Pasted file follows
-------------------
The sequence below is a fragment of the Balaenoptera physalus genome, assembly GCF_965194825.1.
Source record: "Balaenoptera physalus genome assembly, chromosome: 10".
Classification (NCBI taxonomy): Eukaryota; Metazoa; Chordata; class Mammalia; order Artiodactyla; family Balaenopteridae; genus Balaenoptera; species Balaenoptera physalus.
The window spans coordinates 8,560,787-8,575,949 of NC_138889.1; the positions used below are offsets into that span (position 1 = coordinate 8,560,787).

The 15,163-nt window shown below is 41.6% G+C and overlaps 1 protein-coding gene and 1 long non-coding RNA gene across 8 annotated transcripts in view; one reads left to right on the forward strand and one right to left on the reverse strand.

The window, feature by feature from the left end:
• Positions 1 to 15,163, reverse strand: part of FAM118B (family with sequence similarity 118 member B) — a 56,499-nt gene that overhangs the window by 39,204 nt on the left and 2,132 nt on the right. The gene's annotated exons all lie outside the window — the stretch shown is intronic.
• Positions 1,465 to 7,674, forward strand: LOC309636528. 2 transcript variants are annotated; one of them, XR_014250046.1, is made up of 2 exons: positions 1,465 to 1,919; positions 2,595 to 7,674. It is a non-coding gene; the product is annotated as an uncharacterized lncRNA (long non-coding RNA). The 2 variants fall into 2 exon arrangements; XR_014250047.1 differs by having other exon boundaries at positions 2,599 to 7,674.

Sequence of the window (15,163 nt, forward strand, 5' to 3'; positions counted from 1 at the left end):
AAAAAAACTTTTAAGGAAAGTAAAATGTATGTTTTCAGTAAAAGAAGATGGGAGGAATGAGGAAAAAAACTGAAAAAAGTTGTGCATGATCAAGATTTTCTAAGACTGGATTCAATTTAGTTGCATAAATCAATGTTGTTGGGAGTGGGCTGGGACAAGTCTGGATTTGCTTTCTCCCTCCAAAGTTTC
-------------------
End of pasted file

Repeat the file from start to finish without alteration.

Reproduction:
The sequence below is a fragment of the Balaenoptera physalus genome, assembly GCF_965194825.1.
Source record: "Balaenoptera physalus genome assembly, chromosome: 10".
Classification (NCBI taxonomy): Eukaryota; Metazoa; Chordata; class Mammalia; order Artiodactyla; family Balaenopteridae; genus Balaenoptera; species Balaenoptera physalus.
The window spans coordinates 8,560,787-8,575,949 of NC_138889.1; the positions used below are offsets into that span (position 1 = coordinate 8,560,787).

The 15,163-nt window shown below is 41.6% G+C and overlaps 1 protein-coding gene and 1 long non-coding RNA gene across 8 annotated transcripts in view; one reads left to right on the forward strand and one right to left on the reverse strand.

The window, feature by feature from the left end:
• Positions 1 to 15,163, reverse strand: part of FAM118B (family with sequence similarity 118 member B) — a 56,499-nt gene that overhangs the window by 39,204 nt on the left and 2,132 nt on the right. The gene's annotated exons all lie outside the window — the stretch shown is intronic.
• Positions 1,465 to 7,674, forward strand: LOC309636528. 2 transcript variants are annotated; one of them, XR_014250046.1, is made up of 2 exons: positions 1,465 to 1,919; positions 2,595 to 7,674. It is a non-coding gene; the product is annotated as an uncharacterized lncRNA (long non-coding RNA). The 2 variants fall into 2 exon arrangements; XR_014250047.1 differs by having other exon boundaries at positions 2,599 to 7,674.

Sequence of the window (15,163 nt, forward strand, 5' to 3'; positions counted from 1 at the left end):
AAAAAAACTTTTAAGGAAAGTAAAATGTATGTTTTCAGTAAAAGAAGATGGGAGGAATGAGGAAAAAAACTGAAAAAAGTTGTGCATGATCAAGATTTTCTAAGACTGGATTCAATTTAGTTGCATAAATCAATGTTGTTGGGAGTGGGCTGGGACAAGTCTGGATTTGCTTTCTCCCTCCAAAGTTTC